Godard Mon Amour (2018)Louis Garrel and Stacy MartinCR: Cohen Media Group
Credit: Cohen Media Group

Godard Mon Amour

For film buffs and cinemaniacs, the name Jean-Luc Godard is almost holy. The pioneering New Wave director who exploded onto the international scene with 1960’s Breathless (quickly followed by such art-house classics as Contempt, Band of Outsiders, and Pierrot le Fou) was a bomb-thrower from day one. A former film critic, he toyed with Hollywood themes and conventions, taking them past the point of homage to reinvention. Now in his eighties, Godard’s films could be (and some would argue, still are) playful and profound. But in 1968, as student demonstrators took to the streets of Paris, he also became politicized.

Michel Hazanavicius’ new film, Godard Mon Amour, tackles that period in Godard’s life on and off the screen — and does it in a dismissively light-hearted way that I’m sure the auteur himself loathes. The thing is, Hazanavicius is a merry prankster, too. In fact, he’s made a career — not to mention won an Oscar — out of paying tribute to the movies, whether it’s the films of the silent era (The Artist) or the continental spy films of the early ‘60s (OSS 117: Cairo, Nest of Spies). If he loves Godard, though, you wouldn’t know it from this movie.

In the summer of 1968, Godard (played by Louis Garrel) was 37 and riding high. As Godard Mon Amour opens, he’s just completed his latest film, La Chinoise, starring the 19-year-old Anne Wiazemsky (Stacy Martin). The reaction to his airlessly didactic new film is a mix of confusion and disappointment. But he’s in love. And he’s convinced that the world will catch up to this new, more engaged phase of his career once the revolution comes. At first, the newlywed couple is captured in the blissful honeymoon stage of their marriage. It’s the ‘60s in France, so there’s a lot of smoking, eating, and lovemaking. But as Godard becomes more and more involved in the increasingly violent protests outside, their relationship hits the skids. Once a charming genius, he’s now a humorless jerk whose art becomes too strident to entertain the masses.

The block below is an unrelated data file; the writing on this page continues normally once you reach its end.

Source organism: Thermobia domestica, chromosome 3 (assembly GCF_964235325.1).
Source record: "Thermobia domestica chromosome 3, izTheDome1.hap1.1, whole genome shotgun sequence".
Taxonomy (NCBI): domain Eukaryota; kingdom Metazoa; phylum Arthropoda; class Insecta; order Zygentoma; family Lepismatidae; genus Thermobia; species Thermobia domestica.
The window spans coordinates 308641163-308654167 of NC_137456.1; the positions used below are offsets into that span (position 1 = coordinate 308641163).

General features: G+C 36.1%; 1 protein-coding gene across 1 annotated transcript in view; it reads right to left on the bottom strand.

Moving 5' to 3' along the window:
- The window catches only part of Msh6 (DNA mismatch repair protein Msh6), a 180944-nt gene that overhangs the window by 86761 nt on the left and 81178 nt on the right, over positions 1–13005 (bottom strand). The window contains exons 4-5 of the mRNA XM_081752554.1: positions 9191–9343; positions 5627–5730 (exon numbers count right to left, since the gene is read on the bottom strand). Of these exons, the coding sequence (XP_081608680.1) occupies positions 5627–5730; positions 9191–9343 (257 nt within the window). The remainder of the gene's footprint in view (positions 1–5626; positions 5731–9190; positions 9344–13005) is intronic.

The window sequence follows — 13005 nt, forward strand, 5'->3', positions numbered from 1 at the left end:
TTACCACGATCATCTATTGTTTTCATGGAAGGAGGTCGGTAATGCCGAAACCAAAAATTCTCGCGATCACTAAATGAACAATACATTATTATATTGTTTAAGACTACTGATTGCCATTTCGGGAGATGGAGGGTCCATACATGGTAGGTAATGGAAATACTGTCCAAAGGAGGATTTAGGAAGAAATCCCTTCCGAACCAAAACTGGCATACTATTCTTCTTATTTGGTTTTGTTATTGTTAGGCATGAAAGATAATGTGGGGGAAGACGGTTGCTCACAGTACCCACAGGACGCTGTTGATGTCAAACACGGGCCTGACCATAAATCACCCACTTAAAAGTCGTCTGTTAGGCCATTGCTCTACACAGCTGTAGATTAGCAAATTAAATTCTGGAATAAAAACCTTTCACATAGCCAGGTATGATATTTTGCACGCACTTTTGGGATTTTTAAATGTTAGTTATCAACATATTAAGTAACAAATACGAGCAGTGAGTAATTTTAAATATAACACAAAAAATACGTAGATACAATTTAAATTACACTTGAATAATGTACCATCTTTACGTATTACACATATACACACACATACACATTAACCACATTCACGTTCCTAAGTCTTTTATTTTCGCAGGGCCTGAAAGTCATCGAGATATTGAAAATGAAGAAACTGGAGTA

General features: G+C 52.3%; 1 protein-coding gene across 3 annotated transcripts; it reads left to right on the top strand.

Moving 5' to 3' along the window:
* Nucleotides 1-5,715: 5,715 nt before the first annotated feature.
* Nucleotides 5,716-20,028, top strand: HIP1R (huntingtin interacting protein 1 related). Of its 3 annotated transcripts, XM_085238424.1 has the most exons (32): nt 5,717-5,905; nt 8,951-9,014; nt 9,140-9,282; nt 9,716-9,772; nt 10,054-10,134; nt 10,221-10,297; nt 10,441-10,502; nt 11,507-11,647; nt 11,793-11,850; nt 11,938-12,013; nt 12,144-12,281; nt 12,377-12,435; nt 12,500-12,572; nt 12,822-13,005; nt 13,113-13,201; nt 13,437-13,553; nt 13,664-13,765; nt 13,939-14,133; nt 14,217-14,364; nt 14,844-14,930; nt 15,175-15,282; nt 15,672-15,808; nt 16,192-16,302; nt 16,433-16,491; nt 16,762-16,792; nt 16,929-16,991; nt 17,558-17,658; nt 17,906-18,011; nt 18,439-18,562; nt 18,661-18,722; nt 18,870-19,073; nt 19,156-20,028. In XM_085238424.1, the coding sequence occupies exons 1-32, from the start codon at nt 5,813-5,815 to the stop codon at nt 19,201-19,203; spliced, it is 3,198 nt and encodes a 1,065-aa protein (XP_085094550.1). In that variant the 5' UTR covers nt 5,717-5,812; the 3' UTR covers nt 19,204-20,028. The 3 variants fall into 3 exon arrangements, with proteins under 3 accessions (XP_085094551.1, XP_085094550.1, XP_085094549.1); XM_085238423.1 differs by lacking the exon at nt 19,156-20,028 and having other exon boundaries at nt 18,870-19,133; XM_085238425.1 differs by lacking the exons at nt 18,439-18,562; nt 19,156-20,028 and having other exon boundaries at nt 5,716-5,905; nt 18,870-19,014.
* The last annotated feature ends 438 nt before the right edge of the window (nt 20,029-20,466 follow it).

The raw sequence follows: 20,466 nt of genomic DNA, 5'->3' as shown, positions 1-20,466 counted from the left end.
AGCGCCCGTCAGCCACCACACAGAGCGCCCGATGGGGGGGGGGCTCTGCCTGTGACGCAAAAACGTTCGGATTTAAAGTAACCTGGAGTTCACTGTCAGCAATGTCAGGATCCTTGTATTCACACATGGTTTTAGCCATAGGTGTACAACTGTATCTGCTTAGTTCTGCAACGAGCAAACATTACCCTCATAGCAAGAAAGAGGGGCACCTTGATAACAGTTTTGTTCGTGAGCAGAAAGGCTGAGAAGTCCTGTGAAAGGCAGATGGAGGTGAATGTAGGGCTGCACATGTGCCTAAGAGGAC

We’ve all seen plenty of films (with or without subtitles) about selfish male artists who treat the women in their lives poorly. Unfortunately, Godard Mon Amour becomes just another one of them. It paints Godard as a narcissistic monster — even if you can’t help but admire the paint. Garrel is wonderfully dead-on as the director, Martin manages to convey some of the heartache in watching the man you love turn sour, and the undeniably talented Hazanavicius has fun aping the signature flourishes of Godard’s cinematic style. But the movie is frustratingly superficial. It also feels like the work of someone who’s seen too many old Woody Allen films, as Godard is told by protesters how much they like his “earlier films” (Stardust Memories), not to mention the 20-year age difference between him and his wife (Manhattan), and a recurring gag where his glasses keep getting stepped on (Take the Money and Run). What we’re left with is a movie that’s too shallow and glib for Godard lovers and too inside baseball and unsatisfying for the uninitiated. It sure looks great, but I honestly have no idea who it’s for. B-

Godard Mon Amour
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